► Try though we did, none of us caught even a glimpse of a 'gator.
► Even back then, those wetlands were mighty fragile.
Today the bayous that buffer New Orleans from the Gulf of Mexico are under siege. More than 200,000 gallons of oil a day are spewing into the Gulf as a result of an offshore rig explosion on April 20. (prior post) That's 4 million gallons and counting.
Already the environment is harmed. Tar balls, "sticky, dark-colored blobs," are washing up on beaches. So too dead animals -- turtles, fish, dolphins. Fishing families are out of work. These and other effects will be felt for years.
Nor is any sure solution in sight. Rather, as Rebecca posted, what's heard is one "Maybe this'll work?" after another. Televised computer-modeled animations of the (to date, failed) efforts make MouseTrap (left) look like serious business.
Odd, then, that not much seems to have been said so far about the precautionary principle.
As international environmental lawyers well know, that principle has origins from this passage in the 1992 Rio Declaration on Environment and Development:
In essence, the precautionary principle is a call for recalibration of cost-benefit analysis. When failure of an activity would cause a truly dire catastrophe, even the remotest possibility of that result requires the exercise of extra-special care. It's a rule of risk aversion.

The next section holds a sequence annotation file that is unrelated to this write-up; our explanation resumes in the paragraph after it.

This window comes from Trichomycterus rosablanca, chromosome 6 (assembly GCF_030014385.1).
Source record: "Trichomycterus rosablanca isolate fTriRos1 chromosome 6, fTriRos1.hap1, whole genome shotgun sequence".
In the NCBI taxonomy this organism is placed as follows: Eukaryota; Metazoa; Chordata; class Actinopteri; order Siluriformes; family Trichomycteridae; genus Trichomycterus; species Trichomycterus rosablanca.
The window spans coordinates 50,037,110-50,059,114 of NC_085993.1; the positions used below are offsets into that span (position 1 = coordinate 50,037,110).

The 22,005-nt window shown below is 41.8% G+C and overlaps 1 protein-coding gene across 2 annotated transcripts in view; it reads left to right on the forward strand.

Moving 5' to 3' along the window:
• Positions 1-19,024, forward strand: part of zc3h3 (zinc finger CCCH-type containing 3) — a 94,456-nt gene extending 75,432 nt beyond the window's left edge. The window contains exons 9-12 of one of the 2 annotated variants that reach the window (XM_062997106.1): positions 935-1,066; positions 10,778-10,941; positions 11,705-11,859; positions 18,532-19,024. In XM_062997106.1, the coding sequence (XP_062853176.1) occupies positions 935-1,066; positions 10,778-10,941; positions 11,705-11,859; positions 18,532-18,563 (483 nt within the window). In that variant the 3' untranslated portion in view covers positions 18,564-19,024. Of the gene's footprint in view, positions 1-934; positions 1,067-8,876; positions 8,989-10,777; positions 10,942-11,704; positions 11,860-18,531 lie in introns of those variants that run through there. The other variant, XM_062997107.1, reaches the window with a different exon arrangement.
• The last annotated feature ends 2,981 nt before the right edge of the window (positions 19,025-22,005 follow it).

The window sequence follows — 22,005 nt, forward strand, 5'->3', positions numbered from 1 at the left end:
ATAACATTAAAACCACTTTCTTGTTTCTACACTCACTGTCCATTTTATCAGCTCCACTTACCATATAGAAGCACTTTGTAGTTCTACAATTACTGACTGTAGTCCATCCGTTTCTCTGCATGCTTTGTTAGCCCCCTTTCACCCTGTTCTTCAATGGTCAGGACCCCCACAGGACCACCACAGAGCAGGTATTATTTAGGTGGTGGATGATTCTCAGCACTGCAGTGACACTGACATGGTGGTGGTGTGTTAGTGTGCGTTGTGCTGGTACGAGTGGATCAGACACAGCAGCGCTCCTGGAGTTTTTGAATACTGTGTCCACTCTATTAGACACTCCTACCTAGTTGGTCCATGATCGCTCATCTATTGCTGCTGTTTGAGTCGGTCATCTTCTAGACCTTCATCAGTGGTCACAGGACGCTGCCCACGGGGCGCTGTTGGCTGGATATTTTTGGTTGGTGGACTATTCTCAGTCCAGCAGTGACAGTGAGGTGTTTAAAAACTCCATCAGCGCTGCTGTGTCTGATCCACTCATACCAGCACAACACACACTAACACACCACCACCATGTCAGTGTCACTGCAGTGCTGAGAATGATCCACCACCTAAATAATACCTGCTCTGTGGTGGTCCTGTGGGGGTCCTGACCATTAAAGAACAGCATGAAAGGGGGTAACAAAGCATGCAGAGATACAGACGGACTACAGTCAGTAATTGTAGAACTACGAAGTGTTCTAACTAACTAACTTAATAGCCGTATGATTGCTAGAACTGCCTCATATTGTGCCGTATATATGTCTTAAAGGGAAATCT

In order to protect the environment, the precautionary approach shall be widely applied by States according to their capabilities. Where there are threats of serious or irreversible damage, lack of full scientific certainty shall not be used as a reason for postponing cost-effective measures to prevent environmental degradation.
But it can be costly, for its application may bar the activity, altogether or at least for the foreseeable future. And if the activity is something like drilling for oil, that obstacle means higher prices and lost profits.
Not surprising, then, that although the precautionary principle has retained some currency, it has not won full embrace.
It's positive law in City of San Francisco, but pretty much nowhere else in the United States. Westlaw cites only 10 federal cases that have used the term; none has applied it as a justiciable legal norm. Here's perhaps the fullest discussion, an explanation of why the court rejected a motion to dismiss that had invoked the principle:
The Plaintiffs' claims were based on the European Council's “Precautionary Principle” and the European Commission's “Science and Society Action Plan.” Neither document has been incorporated into domestic law, by international treaty or otherwise.
Sancho v. U.S. Dept. of Energy (D.Hawai‘i 2008).
And though the principle has applicability with regard to food, health, and the environment in the European Union, elsewhere abroad there's hesitation. What in 1992 was a "principle" has since been given a more discretionary phrasing -- "precautionary approach" -- by entities as varied as the International Law Commission, the International Tribunal of the Law of the Sea, and the WTO Appellate Body. (On the "subtle, but important, difference" between these terms, see Caitlyn's comment below.)
Approach? Principle? Whatever, the underlying idea seems like one that deserves consideration as the country reconsiders drilling in the wake of the Gulf Coast disaster. To be debated? A policy of requiring extra care before giving the go-ahead to something, when failure would cause damage too big to contain.
Call it Too Big to Fail.